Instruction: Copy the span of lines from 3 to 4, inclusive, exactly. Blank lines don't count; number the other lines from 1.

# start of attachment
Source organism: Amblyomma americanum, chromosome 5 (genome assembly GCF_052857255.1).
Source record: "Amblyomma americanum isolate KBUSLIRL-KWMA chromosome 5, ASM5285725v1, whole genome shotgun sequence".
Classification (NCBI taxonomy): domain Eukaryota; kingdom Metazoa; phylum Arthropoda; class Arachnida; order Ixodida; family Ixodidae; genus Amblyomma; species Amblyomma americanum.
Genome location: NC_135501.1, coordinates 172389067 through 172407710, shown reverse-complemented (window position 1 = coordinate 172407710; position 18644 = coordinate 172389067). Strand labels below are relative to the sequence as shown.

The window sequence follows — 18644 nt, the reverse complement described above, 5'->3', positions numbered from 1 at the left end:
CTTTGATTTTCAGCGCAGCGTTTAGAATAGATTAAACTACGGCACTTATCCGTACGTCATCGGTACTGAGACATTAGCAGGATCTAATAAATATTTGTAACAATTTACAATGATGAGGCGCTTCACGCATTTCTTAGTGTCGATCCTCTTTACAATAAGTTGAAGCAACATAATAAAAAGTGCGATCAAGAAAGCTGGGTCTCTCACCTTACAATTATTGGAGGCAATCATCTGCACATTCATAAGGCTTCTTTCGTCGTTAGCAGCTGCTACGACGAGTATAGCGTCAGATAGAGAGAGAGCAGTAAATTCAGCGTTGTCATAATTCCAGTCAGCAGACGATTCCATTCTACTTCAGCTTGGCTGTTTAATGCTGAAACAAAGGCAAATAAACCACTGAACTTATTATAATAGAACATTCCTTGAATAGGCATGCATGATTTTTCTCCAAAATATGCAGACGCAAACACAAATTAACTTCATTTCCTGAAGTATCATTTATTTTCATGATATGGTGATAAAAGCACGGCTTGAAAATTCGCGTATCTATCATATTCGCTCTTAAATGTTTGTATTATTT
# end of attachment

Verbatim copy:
Classification (NCBI taxonomy): domain Eukaryota; kingdom Metazoa; phylum Arthropoda; class Arachnida; order Ixodida; family Ixodidae; genus Amblyomma; species Amblyomma americanum.
Genome location: NC_135501.1, coordinates 172389067 through 172407710, shown reverse-complemented (window position 1 = coordinate 172407710; position 18644 = coordinate 172389067). Strand labels below are relative to the sequence as shown.